Hi, I've just replaced all four of my CV boots over the Christmas holiday whilst replacing every suspension component on my 2007 2.7 987.1 Cayman. I removed my driveshafts to do this as I wanted to strip the inner CV joints, clean them and re-grease. You're right to be cautious about using the car if the boot is split and grease is leaking out as grit and road crap will soon get in the joint and ruin it. My boots all had the original Porsche compression type clamps sealing the ends of the boots to the flanges and these were easily removed with wire cutters/pliers. New clamps can be bought at most motor factors. The drive shaft end of the boot is about 39mm in diameter and the flange end is about 67mm, but mine were very generously oversized so cut them down before fitting, they're open ended so can be fitted on the car but squeezing up the hub end might be a bit of a tight squeeze, so if you do it yourself and you get the special pliers get an 45degree offset pair. If your an experienced home mechanic Its probably worth removing the shafts and replacing all 4 boots, there are plenty of vids on youtube of how to do it (and some of how not🤣)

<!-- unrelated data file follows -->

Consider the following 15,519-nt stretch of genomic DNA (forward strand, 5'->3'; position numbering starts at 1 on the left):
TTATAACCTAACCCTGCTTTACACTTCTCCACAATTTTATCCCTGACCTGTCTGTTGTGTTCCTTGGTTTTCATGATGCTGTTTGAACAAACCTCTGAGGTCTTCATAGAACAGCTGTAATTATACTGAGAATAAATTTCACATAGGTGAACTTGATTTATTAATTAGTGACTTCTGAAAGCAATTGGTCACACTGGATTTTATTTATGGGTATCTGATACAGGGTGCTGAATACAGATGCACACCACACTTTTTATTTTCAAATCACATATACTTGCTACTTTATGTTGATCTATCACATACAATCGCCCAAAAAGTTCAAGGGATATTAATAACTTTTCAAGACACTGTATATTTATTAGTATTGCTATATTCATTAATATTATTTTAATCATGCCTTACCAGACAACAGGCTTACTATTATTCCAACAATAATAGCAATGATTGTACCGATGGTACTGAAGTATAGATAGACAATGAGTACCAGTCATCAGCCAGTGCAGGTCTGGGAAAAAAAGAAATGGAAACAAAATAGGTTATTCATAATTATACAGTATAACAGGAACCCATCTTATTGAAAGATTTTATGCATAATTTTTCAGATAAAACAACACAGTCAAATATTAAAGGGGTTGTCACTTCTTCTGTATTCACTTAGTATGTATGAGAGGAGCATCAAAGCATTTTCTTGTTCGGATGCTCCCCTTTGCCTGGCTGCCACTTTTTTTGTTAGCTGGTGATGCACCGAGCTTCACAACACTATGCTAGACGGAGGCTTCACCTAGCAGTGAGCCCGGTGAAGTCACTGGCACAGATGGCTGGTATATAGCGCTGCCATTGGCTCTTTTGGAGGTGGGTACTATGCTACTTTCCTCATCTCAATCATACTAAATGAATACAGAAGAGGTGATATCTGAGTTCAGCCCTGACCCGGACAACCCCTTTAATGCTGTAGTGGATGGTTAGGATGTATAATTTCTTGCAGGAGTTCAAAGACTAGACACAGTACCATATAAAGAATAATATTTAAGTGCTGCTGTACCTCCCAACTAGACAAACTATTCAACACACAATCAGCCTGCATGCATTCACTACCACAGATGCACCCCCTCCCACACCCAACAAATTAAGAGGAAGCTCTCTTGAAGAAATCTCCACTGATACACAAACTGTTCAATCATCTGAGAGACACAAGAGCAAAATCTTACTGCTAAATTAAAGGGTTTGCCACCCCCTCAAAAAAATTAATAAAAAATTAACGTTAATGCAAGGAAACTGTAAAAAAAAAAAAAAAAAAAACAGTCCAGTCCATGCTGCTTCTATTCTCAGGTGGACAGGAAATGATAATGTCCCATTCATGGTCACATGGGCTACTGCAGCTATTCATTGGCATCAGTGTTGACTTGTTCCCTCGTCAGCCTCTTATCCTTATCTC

·
Registered
Joined
·
15 Posts
Discussion Starter #5
Cayman68,

Thanks. What else did you have to remove to get the driveshafts out? I've rebuilt driveshafts before on other cars and that bit of the job doesn't worry me but I've never liked working on exhaust systems!

How were the thin metal flanges holding onto the outer CV's on your car? One of mine is starting to come adrift, hence this thread.
 

·
Registered
Joined
·
37 Posts
Just replaced both boots on my 06 Cayman S. All you have to remove is the aluminum bracing. No need to remove anything else there is plenty of room to slide the axle out of the hub.

On second thought you may not even need to remove the aluminum support/underpanel. I did because I also changed the transaxle fluid while I was in there.

Sent from my SM-G930V using Tapatalk
 

·
Registered
Joined
·
37 Posts
Cayman68,

Thanks. What else did you have to remove to get the driveshafts out? I've rebuilt driveshafts before on other cars and that bit of the job doesn't worry me but I've never liked working on exhaust systems!